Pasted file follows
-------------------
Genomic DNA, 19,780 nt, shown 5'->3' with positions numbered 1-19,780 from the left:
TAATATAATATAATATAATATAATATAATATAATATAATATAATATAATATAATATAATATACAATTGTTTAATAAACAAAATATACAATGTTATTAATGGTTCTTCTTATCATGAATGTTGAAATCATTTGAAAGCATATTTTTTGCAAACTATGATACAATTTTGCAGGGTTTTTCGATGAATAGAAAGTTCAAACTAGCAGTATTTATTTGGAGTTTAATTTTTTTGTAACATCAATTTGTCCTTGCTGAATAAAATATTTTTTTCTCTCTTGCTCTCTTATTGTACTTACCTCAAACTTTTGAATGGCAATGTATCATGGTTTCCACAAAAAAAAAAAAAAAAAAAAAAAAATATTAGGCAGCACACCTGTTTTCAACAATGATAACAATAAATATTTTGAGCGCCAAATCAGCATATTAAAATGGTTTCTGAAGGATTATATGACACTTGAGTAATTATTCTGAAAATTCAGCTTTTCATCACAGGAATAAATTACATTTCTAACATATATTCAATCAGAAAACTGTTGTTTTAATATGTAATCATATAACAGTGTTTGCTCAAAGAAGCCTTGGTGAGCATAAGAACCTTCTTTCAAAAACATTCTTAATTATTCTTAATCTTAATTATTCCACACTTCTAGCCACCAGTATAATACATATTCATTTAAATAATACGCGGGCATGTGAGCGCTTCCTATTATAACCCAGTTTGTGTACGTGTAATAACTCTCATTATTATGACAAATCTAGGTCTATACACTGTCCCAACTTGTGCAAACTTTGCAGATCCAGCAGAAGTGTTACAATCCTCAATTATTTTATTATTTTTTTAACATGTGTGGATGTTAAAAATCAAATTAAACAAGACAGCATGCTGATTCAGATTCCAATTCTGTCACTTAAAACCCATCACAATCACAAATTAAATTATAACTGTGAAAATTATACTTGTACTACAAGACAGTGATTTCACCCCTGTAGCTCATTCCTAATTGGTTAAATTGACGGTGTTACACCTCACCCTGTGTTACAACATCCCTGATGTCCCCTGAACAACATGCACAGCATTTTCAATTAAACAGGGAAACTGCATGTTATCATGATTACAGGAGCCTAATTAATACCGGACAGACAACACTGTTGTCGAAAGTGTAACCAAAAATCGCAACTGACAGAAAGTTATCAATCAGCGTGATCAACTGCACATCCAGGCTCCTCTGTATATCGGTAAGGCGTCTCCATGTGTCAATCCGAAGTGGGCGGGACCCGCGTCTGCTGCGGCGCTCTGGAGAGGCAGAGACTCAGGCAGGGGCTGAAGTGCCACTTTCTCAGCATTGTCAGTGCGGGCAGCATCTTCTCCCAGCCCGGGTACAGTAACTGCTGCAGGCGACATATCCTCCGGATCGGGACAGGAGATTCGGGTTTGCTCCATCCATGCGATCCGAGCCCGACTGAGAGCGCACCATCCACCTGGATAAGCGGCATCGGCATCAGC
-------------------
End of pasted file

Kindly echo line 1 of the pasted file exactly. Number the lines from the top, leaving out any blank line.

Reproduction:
Genomic DNA, 19,780 nt, shown 5'->3' with positions numbered 1-19,780 from the left: